When Will Retail Deals Wake Up from their 2016 Coma?

If today's retail environment requires one thing to compete, it's agility. The ability to move easily and quickly on orders, on trends, on product development, on customer data and on any other aspect touching operations and customer experience, is what will keep retailers competitive in a dynamic industry fraught with change and power players. While technology can in some cases prevent this agility (think of disconnected systems), it is also the most effective way to achieve it.
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For these reasons, 2016 saw megadeals in retail-tech like Salesforce buying Demandware (think of the data that can be exchanged between the two cloud-based platforms) and Oracle buying NetSuite (think of the resources and scale Oracle offers NetSuite). As time passed, however, the noise died down and only industry watchers kept an eye on how those acquisitions and others were being realized. Salesforce, for example, released its Commerce Cloud just months after closing the Demandware deal. Oracle has taken a different approach, moving NetSuite as aggressively as they can globally and seemingly independently. In one interview with an Oracle executive earlier this year, Website Magazine asked what if any integrations were planned between two complementary products and the source said his product team was not in talks with NetSuite's.

It wasn't just retail tech dealmaking and handshaking though. A.T. Kearney reports that 2016 was a near-record year with $469 billion in consumer and retail deals. Equally as jaw-dropping, the number of megadeals reached 58 in 2016, a 12 percent increase from the previous year and the highest since 2007.

Whether it's the political landscape (perhaps the worry of more legislation and taxes for deals outside the United States) or acquisition shock from last year, 2017 has significantly been a more modest dealmaking year, particularly in tech. In fact, there were 20.96 percent fewer technology, media and telecom deals in the first half of 2017 compared to the first half of 2016 according to the just-released Mergermarket's Global M&A roundup report.

Yes, retailers have bought each other this year for big bucks (Amazon/Whole Foods, Coach/Kate Spade, QVC/Home Shopping Network), but there are many retail companies out there hurting - being sidelined by, according to A.T. Kearney, slumping sales, price deflation and online competition. As such, the consulting company expects more retail deals involving acquiring innovative and specialized businesses. A.T. Kearney also predicts higher-value M&A activity on the far ends of the innovation-to-efficiency spectrum boosting valuations for megadeals and smaller acquisitions.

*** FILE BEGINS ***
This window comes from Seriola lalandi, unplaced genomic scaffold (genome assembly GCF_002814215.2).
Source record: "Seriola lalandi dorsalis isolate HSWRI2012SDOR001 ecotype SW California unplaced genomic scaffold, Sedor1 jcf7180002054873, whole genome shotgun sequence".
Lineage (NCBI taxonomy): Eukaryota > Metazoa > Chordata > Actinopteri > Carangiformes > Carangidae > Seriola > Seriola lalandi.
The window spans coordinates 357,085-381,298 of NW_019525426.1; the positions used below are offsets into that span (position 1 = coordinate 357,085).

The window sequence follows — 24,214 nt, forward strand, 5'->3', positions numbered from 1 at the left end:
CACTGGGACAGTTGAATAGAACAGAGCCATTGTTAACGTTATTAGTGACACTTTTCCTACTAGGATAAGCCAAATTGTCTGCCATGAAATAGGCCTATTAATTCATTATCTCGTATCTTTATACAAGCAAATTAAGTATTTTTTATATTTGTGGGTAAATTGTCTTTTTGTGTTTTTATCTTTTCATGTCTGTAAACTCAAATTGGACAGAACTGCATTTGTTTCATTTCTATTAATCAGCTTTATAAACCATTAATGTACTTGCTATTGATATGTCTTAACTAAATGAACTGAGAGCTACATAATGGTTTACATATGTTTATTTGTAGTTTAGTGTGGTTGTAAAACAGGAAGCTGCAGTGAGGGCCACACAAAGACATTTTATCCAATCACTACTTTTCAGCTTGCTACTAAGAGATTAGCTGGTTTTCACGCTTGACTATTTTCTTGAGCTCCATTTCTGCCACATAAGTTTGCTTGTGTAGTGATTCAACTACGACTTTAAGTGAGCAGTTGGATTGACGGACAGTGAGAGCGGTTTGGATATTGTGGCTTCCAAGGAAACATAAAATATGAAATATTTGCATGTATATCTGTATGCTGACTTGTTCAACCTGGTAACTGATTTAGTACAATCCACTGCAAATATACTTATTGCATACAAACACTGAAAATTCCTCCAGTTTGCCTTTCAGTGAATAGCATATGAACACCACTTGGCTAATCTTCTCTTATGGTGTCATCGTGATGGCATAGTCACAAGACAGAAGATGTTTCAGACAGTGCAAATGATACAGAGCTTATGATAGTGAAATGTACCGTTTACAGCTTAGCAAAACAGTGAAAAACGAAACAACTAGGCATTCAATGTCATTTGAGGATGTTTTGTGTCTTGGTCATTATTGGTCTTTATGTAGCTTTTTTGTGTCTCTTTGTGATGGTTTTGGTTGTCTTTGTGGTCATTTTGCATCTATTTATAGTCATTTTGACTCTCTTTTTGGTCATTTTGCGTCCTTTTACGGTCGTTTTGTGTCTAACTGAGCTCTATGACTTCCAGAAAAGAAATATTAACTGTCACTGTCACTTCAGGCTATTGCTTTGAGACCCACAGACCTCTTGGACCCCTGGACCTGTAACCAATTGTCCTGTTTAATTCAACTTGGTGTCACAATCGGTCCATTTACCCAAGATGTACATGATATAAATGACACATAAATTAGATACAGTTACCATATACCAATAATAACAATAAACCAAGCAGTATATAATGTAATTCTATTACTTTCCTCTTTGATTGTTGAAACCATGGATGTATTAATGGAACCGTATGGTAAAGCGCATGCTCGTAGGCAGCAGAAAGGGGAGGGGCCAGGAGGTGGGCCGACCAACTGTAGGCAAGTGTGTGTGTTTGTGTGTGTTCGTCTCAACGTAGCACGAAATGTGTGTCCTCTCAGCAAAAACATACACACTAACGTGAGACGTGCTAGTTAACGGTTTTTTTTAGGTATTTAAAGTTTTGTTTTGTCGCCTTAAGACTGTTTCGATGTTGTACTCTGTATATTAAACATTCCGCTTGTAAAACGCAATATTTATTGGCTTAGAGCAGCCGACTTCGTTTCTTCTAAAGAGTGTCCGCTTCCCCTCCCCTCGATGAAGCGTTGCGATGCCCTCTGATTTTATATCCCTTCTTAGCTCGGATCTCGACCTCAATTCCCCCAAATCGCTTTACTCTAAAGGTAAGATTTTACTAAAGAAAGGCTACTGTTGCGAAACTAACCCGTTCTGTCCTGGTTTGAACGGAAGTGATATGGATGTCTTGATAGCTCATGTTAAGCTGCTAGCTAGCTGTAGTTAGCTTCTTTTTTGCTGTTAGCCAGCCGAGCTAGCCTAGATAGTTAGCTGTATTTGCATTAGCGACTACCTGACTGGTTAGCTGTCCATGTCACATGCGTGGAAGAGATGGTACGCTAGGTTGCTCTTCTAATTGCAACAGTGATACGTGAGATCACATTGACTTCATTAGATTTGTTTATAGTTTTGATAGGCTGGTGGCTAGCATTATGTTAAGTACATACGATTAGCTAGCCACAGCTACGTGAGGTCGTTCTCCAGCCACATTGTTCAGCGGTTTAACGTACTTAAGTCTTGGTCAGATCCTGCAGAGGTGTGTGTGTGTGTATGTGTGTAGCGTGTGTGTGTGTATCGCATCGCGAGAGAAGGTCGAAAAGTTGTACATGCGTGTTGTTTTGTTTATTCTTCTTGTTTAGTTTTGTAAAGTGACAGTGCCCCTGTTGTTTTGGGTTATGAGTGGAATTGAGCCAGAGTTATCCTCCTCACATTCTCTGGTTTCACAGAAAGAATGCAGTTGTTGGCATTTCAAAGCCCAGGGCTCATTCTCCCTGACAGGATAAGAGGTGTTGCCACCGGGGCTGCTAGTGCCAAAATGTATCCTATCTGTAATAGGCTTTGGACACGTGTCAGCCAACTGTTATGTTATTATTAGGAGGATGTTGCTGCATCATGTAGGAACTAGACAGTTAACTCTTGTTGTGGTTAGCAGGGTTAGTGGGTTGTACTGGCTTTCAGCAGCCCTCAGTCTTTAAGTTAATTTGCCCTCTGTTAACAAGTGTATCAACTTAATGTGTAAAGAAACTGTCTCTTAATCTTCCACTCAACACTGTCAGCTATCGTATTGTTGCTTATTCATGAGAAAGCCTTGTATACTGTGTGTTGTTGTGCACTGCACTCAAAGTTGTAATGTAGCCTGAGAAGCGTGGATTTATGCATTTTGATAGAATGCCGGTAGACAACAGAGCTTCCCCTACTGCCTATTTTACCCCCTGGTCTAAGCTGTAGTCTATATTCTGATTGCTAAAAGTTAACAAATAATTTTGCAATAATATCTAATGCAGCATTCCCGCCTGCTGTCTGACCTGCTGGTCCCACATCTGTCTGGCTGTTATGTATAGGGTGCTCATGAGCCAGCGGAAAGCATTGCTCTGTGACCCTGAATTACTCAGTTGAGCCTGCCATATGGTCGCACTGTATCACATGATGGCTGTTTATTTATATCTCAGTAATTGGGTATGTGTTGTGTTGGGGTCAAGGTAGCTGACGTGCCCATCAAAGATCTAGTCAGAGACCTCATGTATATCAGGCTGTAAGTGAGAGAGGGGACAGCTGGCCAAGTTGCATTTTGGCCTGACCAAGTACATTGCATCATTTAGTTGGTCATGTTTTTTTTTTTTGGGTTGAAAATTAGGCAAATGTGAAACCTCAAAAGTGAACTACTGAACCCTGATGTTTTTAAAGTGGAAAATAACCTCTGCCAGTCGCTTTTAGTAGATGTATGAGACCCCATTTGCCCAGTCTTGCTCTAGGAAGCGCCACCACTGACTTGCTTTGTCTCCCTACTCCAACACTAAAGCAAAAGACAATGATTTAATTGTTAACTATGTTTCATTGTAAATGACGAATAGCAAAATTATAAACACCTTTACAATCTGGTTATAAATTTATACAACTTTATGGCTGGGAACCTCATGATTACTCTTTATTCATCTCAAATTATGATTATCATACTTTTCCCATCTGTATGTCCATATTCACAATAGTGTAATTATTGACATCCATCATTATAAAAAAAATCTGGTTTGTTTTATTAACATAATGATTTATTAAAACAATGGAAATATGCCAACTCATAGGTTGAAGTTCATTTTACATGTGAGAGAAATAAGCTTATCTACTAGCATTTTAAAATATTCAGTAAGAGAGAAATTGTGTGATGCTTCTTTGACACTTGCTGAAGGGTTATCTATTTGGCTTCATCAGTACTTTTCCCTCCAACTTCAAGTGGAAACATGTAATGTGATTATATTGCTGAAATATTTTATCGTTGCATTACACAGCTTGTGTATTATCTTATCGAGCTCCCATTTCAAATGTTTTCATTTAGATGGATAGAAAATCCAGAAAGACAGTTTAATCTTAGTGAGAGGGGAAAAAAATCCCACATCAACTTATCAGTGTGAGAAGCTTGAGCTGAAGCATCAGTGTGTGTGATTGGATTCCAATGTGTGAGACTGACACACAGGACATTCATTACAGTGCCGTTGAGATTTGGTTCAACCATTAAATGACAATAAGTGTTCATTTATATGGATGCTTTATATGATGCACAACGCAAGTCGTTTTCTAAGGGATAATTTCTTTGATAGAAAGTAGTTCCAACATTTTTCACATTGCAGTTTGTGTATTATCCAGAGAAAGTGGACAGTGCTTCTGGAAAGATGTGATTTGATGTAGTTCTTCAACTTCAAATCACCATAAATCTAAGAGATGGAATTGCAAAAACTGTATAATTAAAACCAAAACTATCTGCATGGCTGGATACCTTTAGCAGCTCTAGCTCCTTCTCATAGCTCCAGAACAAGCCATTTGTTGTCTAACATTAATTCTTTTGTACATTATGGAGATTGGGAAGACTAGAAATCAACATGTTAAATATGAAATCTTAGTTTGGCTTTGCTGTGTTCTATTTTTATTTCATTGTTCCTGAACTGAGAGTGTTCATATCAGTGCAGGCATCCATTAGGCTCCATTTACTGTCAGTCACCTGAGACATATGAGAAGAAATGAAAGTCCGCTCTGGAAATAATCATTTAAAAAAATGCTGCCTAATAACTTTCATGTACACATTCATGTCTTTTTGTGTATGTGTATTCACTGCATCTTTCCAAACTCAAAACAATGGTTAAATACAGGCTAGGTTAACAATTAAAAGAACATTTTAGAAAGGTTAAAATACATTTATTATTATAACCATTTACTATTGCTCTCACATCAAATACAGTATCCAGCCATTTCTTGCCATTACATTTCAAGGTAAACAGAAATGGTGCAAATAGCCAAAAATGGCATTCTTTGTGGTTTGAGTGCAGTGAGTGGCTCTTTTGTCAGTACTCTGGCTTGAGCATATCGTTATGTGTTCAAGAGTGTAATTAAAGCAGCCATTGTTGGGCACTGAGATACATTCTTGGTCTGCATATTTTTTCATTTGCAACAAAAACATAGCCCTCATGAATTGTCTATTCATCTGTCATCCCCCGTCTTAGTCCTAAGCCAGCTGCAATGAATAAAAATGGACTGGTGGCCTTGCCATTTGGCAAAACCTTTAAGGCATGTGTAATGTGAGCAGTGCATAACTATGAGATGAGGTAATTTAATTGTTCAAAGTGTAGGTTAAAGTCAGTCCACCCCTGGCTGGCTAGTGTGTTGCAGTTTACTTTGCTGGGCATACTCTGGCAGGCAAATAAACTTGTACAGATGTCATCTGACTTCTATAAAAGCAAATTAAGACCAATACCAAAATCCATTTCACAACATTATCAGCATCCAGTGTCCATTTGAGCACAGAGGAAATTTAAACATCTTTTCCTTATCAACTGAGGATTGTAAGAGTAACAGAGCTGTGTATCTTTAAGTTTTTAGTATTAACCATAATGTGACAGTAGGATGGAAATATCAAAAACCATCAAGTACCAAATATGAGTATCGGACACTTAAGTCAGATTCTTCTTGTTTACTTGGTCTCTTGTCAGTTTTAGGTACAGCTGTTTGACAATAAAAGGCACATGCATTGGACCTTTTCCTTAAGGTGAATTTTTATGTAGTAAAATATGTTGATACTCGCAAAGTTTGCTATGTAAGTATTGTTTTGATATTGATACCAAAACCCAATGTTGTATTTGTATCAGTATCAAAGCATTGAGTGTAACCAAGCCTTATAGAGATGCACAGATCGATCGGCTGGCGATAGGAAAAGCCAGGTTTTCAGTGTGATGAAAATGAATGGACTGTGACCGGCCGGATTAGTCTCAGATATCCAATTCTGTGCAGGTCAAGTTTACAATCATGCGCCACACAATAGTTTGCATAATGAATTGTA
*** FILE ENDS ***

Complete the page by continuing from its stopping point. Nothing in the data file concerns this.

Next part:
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An acquisition announced this morning certainly lives up to the "innovation to efficiency" projection. Retail technology solutions provider Aptos has entered into a definitive agreement to acquire TXT Retail, a global provider of end-to-end merchandise lifecycle management solutions for the apparel, luxury, specialty and general retail sectors. 

The acquisition is expected to close Sept. 2017 subject to customary closing conditions and will combine Aptos' customer engagement and inventory management solutions with TXT Retail's merchandise lifecycle management suite. It is deals that aid in agility that will likely be the focus of retail-tech dealmaking this year.

Technology solutions like these help companies be agile if they're willing to invest. As Amazon continues to disrupt business models that were deemed disruptive on their own (e.g., subscription deliveries) like through Prime Wardrobe, retailers will understand that the only way to compete is through agility (being required to sell, downsize or declar bankruptcy if they can't achieve the back-end flexibility that enables modern front-end customer experiences).

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Therefore, retailer-to-retailer deals are all for naught if a company disconnected from all its channels and customers picks up a similar company or starts bogging down innovative companies with the processes and products already not working for the parent company.

Consumer retail deals and retail-tech deals are sure to pick up, and internal and external agility should be the gold standard before, during and after the sale.